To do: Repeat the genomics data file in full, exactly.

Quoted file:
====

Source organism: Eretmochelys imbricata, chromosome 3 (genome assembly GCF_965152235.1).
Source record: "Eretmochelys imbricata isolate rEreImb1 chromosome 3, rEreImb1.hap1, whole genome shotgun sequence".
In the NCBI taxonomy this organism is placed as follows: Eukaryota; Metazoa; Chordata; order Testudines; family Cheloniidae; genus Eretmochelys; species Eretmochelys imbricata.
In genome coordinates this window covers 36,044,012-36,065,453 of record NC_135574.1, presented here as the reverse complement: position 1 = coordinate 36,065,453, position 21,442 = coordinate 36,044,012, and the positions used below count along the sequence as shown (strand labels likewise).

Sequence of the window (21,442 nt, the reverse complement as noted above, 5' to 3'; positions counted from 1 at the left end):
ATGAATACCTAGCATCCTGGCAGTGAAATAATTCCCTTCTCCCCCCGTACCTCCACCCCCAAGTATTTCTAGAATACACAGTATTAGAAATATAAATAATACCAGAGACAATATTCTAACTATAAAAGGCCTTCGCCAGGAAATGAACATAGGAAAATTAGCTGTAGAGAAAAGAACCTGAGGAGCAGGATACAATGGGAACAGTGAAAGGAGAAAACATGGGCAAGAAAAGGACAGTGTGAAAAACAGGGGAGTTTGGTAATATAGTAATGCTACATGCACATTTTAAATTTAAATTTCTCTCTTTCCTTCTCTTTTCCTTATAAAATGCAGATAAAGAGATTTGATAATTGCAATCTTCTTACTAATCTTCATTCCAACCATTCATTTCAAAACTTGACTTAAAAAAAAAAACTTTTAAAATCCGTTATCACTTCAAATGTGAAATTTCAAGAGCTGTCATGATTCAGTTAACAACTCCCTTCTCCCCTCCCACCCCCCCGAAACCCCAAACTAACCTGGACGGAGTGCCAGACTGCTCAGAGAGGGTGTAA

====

Source organism: Eretmochelys imbricata, chromosome 3 (genome assembly GCF_965152235.1).
Source record: "Eretmochelys imbricata isolate rEreImb1 chromosome 3, rEreImb1.hap1, whole genome shotgun sequence".
In the NCBI taxonomy this organism is placed as follows: Eukaryota; Metazoa; Chordata; order Testudines; family Cheloniidae; genus Eretmochelys; species Eretmochelys imbricata.
In genome coordinates this window covers 36,044,012-36,065,453 of record NC_135574.1, presented here as the reverse complement: position 1 = coordinate 36,065,453, position 21,442 = coordinate 36,044,012, and the positions used below count along the sequence as shown (strand labels likewise).

Sequence of the window (21,442 nt, the reverse complement as noted above, 5' to 3'; positions counted from 1 at the left end):
ATGAATACCTAGCATCCTGGCAGTGAAATAATTCCCTTCTCCCCCCGTACCTCCACCCCCAAGTATTTCTAGAATACACAGTATTAGAAATATAAATAATACCAGAGACAATATTCTAACTATAAAAGGCCTTCGCCAGGAAATGAACATAGGAAAATTAGCTGTAGAGAAAAGAACCTGAGGAGCAGGATACAATGGGAACAGTGAAAGGAGAAAACATGGGCAAGAAAAGGACAGTGTGAAAAACAGGGGAGTTTGGTAATATAGTAATGCTACATGCACATTTTAAATTTAAATTTCTCTCTTTCCTTCTCTTTTCCTTATAAAATGCAGATAAAGAGATTTGATAATTGCAATCTTCTTACTAATCTTCATTCCAACCATTCATTTCAAAACTTGACTTAAAAAAAAAAACTTTTAAAATCCGTTATCACTTCAAATGTGAAATTTCAAGAGCTGTCATGATTCAGTTAACAACTCCCTTCTCCCCTCCCACCCCCCCGAAACCCCAAACTAACCTGGACGGAGTGCCAGACTGCTCAGAGAGGGTGTAA